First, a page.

8th Circuit Adopts Fair Housing Council CDA Analysis.

When Cozy Kitten Cattery spotted what it felt was defamatory comments concerning their business on complaintsboard.com it raised their hackles and the fur started flying.  After a series of complaints were filed in state and federal courts, the district court dismissed the complaint against InMotion after raising, Sue Sponte (on its own), the issue of whether 47 U.S.C. 230 of the Communications Decency Act shielded InMotion as the ISP which hosted the offending website. (on its own), the issue of whether 47 U.S.C. 230 of the Communications Decency Act shielded InMotion as the ISP which hosted the offending website.

Noting that the case was the first opportunity for the 8th Circuit Court of Appeals to hear a case involving Section 230, the court adopted the reasoning of of the 9th Circuit that it interpreted as holding that CDA immunity did not apply to websites that are designed to encourage or facilitate defamatory, or other wrongful speech, however, CDA immunity does apply to voluntary information and speech created by third parties and not required by the website ISP.  Citing, Fair Housing Council of San Fernando Valley v. Roommates.com, LLC, 521 F.3d 1157, (9th Cir. 2008).     Most commentators have noted that the tension that the reasoning of Fair Housing Council creates by not allowing absolute immunity to ISP’s is that courts must weigh when affirmative actions in facilitating comments crosses the line into becoming an active participant, rather than merely a conduit.

The CDA was initially drafted in response to a series of court cases which began placing liability on ISP if they took on the role of a publisher through editing and affirmative management of comments.  Recognizing that it was bad policy to hold ISPs liable because the elected to try and take steps to mitigate harm, Congress enacted the CDA (which was largely thrown out in subsequent challenges – with section 230 surviving) to provide ISP with a means of managing content without assuming liability. Fair Housing Council recognized the intent of of Congress, while recognizing that the lines between conduit  and speaker is sometimes blurred.  While retaining the CDA’s intent to protect ISPs and allow them to exercise control over speech that occurs on their watch, Fair Housing Council strips websites attempting to hide behind it when they take an active roll in shaping the speech in the first place.

 

Tax Deductions for Creatives

As Tax day approaches its important to take into account targeted deductions that benefit Creatives. One such deduction is the Domestic Production Activities Deduction (AKA Section 199 deduction) which was meant to encourage U.S. job creation. The deduction was created in 2004 as a part of the American Jobs Creation Act of 2004 and is one of those nice benefits that is targeted at small businesses operating as sole proprietors, partnerships, LLC, or S Corps.

So What?
For many creative based businesses, this deduction may provide a significant deduction on gross income, based on the amount of W-2 wages spent in the production of their work. The deduction specifically singles out wages paid out in the sound recording, software (including websites), and film (excluding porn) industries, as well as producers of personal tangible items (clothing, books, etc.) for an additional tax credit against profits.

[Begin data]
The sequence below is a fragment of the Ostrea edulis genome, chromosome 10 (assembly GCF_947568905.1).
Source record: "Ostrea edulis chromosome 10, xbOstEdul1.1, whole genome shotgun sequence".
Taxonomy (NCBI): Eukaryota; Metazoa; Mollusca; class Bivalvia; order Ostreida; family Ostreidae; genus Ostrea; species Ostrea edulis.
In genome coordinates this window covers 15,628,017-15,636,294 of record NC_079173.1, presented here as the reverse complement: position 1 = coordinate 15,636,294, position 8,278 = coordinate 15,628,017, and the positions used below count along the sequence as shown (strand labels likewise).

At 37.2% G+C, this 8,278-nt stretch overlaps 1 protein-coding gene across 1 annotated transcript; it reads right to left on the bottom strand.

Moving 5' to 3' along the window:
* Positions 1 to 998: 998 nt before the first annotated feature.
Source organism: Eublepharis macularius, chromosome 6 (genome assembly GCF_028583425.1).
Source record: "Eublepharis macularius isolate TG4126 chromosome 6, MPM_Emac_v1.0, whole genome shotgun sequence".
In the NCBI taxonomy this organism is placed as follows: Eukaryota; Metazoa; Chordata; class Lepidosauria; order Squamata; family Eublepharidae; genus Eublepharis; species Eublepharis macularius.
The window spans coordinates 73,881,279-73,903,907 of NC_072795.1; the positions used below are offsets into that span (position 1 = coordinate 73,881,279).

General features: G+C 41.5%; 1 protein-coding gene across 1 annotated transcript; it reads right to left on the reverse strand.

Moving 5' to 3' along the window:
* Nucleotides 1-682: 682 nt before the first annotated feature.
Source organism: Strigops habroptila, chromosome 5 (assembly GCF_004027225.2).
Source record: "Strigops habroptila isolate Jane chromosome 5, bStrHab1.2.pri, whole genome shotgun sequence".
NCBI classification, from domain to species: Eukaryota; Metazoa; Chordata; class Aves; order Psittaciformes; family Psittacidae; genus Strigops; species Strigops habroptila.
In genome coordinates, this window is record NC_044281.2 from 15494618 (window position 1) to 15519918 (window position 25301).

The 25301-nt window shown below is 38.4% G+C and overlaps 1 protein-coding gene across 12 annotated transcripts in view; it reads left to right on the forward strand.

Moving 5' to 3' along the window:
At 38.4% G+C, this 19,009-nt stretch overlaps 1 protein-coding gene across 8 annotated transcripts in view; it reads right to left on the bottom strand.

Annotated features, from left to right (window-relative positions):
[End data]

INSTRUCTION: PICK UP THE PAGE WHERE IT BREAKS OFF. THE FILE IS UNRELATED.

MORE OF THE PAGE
What to do?
Simple – if you are engaged in one of these categories, had a profit, and paid W-2 wages, make sure that your tax preparer is aware that you may have this additional 6% deduction available to you, or if you prepare your own taxes, be sure to look though the instructions for Form 8903 .

IRS Circular 230 Notice:
United States Treasury Regulations require me to disclose the following: Any tax advice included in this document is not intended or written to be used, and it cannot be used, for the purpose of avoiding penalties under the Internal Revenue Code.

Liability for Withholding Passwords

Update (6/8/10): Terry Childs was found guilty of one felony count of denying computer services.

Does your company have a clear policy concerning who may receive admin passwords? The city of San Francisco apparently has some problems in this area.

Terry Childs

IT manager Terry Childs was arrested earlier this year for refusing to provide administrative passwords for the city’s computer network. The city alleges that he was setting up a network that he could take over remotely and take down at his whim – Mr. Childs claims that the policies of the city did not allow him to provide the passwords to his managers and that once he turned them over to the Mayor, the management simply didn’t understand the technology enough to understand how to use them.

Apparently out of fear that his release will result in a melt down of the city’s computer network, the judge in the case has set bail at 5 million dollars, as opposed to a lower bail such as one million as is common for murder suspects.

Password Policies

While the facts are clearly in dispute, the case demonstrates: 1) the need to thoughtfully consider your password policies and those of companies you are dealing with, 2) the need to have clear documentation on systems available for others to understand how your systems operates, and the need to consider whether to make sure that your contracts address liability issues related password and access issues.

For a good article discussing the case go to www.infoworld.com